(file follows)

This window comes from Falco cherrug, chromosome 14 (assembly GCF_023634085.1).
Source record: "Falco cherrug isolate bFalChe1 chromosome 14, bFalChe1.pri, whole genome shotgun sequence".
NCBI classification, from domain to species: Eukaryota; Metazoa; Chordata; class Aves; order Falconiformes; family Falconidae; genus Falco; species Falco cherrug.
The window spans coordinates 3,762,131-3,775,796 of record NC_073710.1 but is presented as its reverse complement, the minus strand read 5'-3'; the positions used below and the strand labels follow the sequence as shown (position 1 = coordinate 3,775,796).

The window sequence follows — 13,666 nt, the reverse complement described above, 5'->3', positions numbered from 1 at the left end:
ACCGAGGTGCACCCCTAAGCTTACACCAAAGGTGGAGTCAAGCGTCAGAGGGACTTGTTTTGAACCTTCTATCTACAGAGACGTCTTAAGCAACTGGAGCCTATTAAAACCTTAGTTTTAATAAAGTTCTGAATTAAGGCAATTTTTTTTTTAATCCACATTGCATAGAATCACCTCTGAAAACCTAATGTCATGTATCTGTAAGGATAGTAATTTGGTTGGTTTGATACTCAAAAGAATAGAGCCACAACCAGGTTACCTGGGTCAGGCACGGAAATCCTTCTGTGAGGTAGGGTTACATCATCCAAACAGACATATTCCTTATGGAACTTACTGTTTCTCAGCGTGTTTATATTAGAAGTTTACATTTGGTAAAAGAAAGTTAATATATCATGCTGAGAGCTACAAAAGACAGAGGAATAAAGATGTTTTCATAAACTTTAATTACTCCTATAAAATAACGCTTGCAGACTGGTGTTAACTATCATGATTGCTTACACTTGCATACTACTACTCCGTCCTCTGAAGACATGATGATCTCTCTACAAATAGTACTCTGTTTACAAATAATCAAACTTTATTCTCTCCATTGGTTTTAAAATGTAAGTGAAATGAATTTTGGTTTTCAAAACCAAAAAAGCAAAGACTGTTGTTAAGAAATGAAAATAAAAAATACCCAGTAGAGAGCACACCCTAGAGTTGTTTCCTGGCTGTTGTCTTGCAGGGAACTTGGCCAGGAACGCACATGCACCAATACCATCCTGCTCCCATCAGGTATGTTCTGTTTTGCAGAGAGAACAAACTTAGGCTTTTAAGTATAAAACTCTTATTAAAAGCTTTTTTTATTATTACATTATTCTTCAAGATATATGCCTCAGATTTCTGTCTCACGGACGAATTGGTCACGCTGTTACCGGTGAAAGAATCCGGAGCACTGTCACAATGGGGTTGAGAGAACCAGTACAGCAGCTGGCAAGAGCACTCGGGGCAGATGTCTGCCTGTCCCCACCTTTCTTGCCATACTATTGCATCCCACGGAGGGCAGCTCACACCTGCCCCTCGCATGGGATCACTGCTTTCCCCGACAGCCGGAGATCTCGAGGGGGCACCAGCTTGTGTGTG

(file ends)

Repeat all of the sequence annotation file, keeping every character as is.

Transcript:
This window comes from Falco cherrug, chromosome 14 (assembly GCF_023634085.1).
Source record: "Falco cherrug isolate bFalChe1 chromosome 14, bFalChe1.pri, whole genome shotgun sequence".
NCBI classification, from domain to species: Eukaryota; Metazoa; Chordata; class Aves; order Falconiformes; family Falconidae; genus Falco; species Falco cherrug.
The window spans coordinates 3,762,131-3,775,796 of record NC_073710.1 but is presented as its reverse complement, the minus strand read 5'-3'; the positions used below and the strand labels follow the sequence as shown (position 1 = coordinate 3,775,796).

The window sequence follows — 13,666 nt, the reverse complement described above, 5'->3', positions numbered from 1 at the left end:
ACCGAGGTGCACCCCTAAGCTTACACCAAAGGTGGAGTCAAGCGTCAGAGGGACTTGTTTTGAACCTTCTATCTACAGAGACGTCTTAAGCAACTGGAGCCTATTAAAACCTTAGTTTTAATAAAGTTCTGAATTAAGGCAATTTTTTTTTTAATCCACATTGCATAGAATCACCTCTGAAAACCTAATGTCATGTATCTGTAAGGATAGTAATTTGGTTGGTTTGATACTCAAAAGAATAGAGCCACAACCAGGTTACCTGGGTCAGGCACGGAAATCCTTCTGTGAGGTAGGGTTACATCATCCAAACAGACATATTCCTTATGGAACTTACTGTTTCTCAGCGTGTTTATATTAGAAGTTTACATTTGGTAAAAGAAAGTTAATATATCATGCTGAGAGCTACAAAAGACAGAGGAATAAAGATGTTTTCATAAACTTTAATTACTCCTATAAAATAACGCTTGCAGACTGGTGTTAACTATCATGATTGCTTACACTTGCATACTACTACTCCGTCCTCTGAAGACATGATGATCTCTCTACAAATAGTACTCTGTTTACAAATAATCAAACTTTATTCTCTCCATTGGTTTTAAAATGTAAGTGAAATGAATTTTGGTTTTCAAAACCAAAAAAGCAAAGACTGTTGTTAAGAAATGAAAATAAAAAATACCCAGTAGAGAGCACACCCTAGAGTTGTTTCCTGGCTGTTGTCTTGCAGGGAACTTGGCCAGGAACGCACATGCACCAATACCATCCTGCTCCCATCAGGTATGTTCTGTTTTGCAGAGAGAACAAACTTAGGCTTTTAAGTATAAAACTCTTATTAAAAGCTTTTTTTATTATTACATTATTCTTCAAGATATATGCCTCAGATTTCTGTCTCACGGACGAATTGGTCACGCTGTTACCGGTGAAAGAATCCGGAGCACTGTCACAATGGGGTTGAGAGAACCAGTACAGCAGCTGGCAAGAGCACTCGGGGCAGATGTCTGCCTGTCCCCACCTTTCTTGCCATACTATTGCATCCCACGGAGGGCAGCTCACACCTGCCCCTCGCATGGGATCACTGCTTTCCCCGACAGCCGGAGATCTCGAGGGGGCACCAGCTTGTGTGTG